Northwestern Balsamroot: Balsamorhiza deltoidea. Note the crenate or wavy leaf margins, a characteristic of many northwestern Balsamroot.
It should be pointed out that the balsamroots can be difficult to distinguish from one another in the Columbia River Gorge. Characteristics which help key them out may not always work on all plants of a population.
Some of the records that I have seen, indicate all 3 species at the same location and this probably reflects misidentifying the species. The latest data I've seen (eflora of North America) states that both Balsamorhiza careyana and Balsamorhiza deltoidea hybridize in the Columbia River Gorge. These species share many similar characteristics which further make absolute identification confusing. Further study coupled with plotting populations via GPS will hopefully shed new light on the distribution of these 3 species within the gorge!
It should be pointed out that both Hooker's balsamroot (Balsamorhiza hookeri var. hookeri) and serrate balsamroot (Balsamorhiza serrata) approach within a few miles of the eastern Columbia River Gorge, so their genetic makeup could influence the appearance of Gorge balsamroots.
Hybrid Balsamroot: Balsamorhiza careyana x deltoidea -
Hybrid Balsamroot: Balsamorhiza careyana X hookeri - Fairly common in northwestern and northern Klickitat County. Possibly also occuring on the ridgetops north of SR14 east of US 97 and near Goldendale, WA.
Carey's Balsamroot: Balsamorhiza careyana (Synonyms: Balsamorhiza careyana var. careyana, Balsamorhiza careyana var. intermedia) - The following 2 varieties are now lumped together and just consdidered as B. careyana.
Carey's Balsamroot: Balsamorhiza careyana var. careyana - Generally found further east in the Columbia River Gorge than var. intermedia.
Carey's Balsamroot, Intermediate Balsamroot: Balsamorhiza careyana var. intermedia - Arrowhead-like or large heart-like leaves are shiny green and nearly hairless (They often feel somewhat resinous to the touch, although I don't know if this is a good characteristic to use to distinguish this from northwest balsamroot.). One to three flower heads per stem, although multiple flower heads tend to be typical. Rays tardily deciduous, tending to drop with the achene. Plants to 3 feet tall. One to three flower heads per stem. Plants are found further east and the flowerheads are smaller than the next species.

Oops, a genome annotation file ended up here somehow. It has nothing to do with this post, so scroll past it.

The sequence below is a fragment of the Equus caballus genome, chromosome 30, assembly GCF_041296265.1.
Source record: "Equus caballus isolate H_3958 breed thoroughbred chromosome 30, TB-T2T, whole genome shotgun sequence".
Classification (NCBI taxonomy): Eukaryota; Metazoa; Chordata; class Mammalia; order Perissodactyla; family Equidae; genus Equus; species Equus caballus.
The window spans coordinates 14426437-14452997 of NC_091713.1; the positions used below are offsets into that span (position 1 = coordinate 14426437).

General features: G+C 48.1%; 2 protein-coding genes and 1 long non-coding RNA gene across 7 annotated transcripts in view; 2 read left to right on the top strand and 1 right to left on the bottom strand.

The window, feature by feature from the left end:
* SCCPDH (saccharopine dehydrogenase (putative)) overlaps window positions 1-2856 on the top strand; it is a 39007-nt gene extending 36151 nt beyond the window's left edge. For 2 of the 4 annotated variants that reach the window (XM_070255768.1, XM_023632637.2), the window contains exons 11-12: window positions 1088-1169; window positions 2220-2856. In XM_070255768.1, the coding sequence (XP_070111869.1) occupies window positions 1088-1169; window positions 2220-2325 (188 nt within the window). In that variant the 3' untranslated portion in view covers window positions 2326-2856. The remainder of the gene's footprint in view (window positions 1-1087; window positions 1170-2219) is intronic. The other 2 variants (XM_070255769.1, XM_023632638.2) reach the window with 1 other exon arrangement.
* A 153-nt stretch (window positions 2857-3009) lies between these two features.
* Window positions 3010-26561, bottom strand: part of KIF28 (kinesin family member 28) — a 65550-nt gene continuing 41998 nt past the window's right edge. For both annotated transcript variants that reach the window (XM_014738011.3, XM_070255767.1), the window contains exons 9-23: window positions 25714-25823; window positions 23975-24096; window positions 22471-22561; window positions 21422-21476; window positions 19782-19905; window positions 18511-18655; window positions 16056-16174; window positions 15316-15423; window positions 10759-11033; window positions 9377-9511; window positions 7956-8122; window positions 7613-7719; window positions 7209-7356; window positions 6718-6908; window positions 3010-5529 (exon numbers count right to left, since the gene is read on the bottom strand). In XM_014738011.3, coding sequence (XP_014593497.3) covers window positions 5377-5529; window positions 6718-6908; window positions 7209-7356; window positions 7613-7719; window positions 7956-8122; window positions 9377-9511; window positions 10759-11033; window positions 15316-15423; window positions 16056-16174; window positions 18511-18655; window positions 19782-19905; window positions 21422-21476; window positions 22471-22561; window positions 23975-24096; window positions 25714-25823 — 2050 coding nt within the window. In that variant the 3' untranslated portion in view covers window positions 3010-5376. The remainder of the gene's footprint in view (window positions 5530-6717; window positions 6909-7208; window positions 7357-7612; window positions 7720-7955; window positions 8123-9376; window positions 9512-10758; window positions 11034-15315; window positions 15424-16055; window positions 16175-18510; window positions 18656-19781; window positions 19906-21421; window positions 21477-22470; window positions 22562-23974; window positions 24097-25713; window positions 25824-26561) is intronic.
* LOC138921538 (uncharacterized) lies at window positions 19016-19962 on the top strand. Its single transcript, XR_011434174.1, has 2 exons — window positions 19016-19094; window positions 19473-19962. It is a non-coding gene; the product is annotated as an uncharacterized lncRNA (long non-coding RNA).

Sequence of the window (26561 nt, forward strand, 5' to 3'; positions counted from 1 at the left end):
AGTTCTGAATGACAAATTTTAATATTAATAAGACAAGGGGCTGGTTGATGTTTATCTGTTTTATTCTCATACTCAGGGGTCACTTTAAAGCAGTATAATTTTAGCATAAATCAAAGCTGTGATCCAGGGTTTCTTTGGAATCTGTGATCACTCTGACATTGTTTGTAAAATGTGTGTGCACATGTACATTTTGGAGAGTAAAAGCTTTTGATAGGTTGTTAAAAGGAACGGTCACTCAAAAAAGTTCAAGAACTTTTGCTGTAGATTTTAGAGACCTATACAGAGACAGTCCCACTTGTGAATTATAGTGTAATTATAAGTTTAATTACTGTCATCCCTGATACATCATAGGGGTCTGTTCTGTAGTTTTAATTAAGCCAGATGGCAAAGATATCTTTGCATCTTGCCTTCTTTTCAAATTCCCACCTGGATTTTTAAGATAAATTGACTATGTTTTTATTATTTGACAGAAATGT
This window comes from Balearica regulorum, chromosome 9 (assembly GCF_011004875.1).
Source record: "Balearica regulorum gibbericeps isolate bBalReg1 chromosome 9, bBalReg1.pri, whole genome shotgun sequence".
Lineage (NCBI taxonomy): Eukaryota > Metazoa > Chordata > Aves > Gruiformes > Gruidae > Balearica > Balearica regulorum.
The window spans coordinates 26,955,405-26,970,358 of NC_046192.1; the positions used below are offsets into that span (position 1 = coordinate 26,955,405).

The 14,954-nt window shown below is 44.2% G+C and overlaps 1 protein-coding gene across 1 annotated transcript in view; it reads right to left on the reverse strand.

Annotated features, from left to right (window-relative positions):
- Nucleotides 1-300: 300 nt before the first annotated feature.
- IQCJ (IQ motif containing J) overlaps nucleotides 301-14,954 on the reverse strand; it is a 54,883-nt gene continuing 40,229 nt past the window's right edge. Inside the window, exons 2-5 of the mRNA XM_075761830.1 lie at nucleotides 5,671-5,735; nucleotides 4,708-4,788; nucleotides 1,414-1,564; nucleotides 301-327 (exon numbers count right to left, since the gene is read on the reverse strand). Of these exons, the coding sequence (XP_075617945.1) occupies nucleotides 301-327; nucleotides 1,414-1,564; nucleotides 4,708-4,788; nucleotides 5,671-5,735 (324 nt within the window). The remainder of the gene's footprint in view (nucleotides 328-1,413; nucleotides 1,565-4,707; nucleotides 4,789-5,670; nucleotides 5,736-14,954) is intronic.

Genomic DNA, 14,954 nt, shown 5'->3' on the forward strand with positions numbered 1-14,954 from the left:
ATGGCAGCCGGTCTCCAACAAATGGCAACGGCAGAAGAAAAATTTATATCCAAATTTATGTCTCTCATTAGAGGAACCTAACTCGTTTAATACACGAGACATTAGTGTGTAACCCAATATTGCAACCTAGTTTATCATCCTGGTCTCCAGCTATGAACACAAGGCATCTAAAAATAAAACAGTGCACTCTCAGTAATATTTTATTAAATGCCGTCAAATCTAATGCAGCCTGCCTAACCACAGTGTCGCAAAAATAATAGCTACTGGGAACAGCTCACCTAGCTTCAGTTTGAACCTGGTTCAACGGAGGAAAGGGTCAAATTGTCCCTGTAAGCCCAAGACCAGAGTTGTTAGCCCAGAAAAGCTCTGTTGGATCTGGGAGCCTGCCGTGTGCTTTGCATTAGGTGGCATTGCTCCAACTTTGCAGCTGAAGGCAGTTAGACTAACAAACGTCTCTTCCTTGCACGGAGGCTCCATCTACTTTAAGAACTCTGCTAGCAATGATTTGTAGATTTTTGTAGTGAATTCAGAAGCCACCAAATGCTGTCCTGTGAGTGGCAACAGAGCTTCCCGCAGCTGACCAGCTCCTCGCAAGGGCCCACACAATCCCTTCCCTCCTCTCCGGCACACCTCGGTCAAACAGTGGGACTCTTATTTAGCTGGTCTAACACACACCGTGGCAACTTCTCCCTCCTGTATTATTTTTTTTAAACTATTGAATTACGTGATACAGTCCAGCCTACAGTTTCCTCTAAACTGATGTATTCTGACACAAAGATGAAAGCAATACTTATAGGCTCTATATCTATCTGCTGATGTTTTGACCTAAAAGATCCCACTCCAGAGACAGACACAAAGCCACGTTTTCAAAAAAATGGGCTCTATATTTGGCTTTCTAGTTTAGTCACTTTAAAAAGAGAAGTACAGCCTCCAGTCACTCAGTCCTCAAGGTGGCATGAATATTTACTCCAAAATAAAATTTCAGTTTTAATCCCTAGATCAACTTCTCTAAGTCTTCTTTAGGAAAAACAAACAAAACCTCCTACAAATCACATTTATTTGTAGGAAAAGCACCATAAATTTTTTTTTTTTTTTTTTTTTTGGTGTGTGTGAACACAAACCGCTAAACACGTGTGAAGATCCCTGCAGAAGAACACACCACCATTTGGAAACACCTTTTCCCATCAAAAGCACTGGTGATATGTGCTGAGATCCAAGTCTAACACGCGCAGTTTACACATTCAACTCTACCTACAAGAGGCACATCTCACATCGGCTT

Deltoid Balsamroot, Northwest Balsamroot, Puget Balsamroot: Balsamhoriza deltoidea - Arrowhead-like leaves have partly toothed margins and are green and nearly hairless. Often with one flower head per stem, but two or occasionally 3 may be present. Rays deciduous before achenes are ripe. Plants to 3 feet tall. This balsamroot is a native from west of the Cascades and evidently extends as far eastward as Biggs, OR.
Hairy Balsamroot, Hare's Head Balsamroot, Hooker's Balsamroot: Balsamorhiza hookeri (Synonyms: Balsamorhiza hirsuta, Balsamorhiza hirsuta var. lagocephala, Balsamorhiza hookeri var. hirsuta, Balsamorhiza hookeri var. hookeri, Balsamorhiza hookeri var. lagocephala, Balsamorhiza hookeri var. neglecta, Balsamorhiza hookeri var. platylepis, Balsamorhiza macrolepis var. platylepis, Balsamorhiza platylepis) - The former variety hookeri is the only form found near the Columbia River Gorge. Generally found along the upper Klickitat River near Mt. Adams and in the Simcoe Mountains. It may approach the Columbia River Gorge near the wind towers east of US 97.
Arrowleaf Balsamroot, Arrow-leaf Balsamroot: Balsamorhiza sagittata - Flowers and arrowhead leaves somewhat woolly or velvety. Leaf margins entire (smooth). Flowers large (to 4 inches wide) and yellow. Plants to 2 feet tall. Reported and collected from the Gorge, but I have not found any specimens in the Gorge that approach the silvery-gray, felt-like foliage of this species that are found further east.
Serrate Balsamroot, Toothed Balsamroot: Balsamorhiza serrata - A smaller balsamroot with serrate to deeply pinnatifid leaves, often on the same plant. Ray flowers are permanently yellow, surrounding a yellow-orange central disk.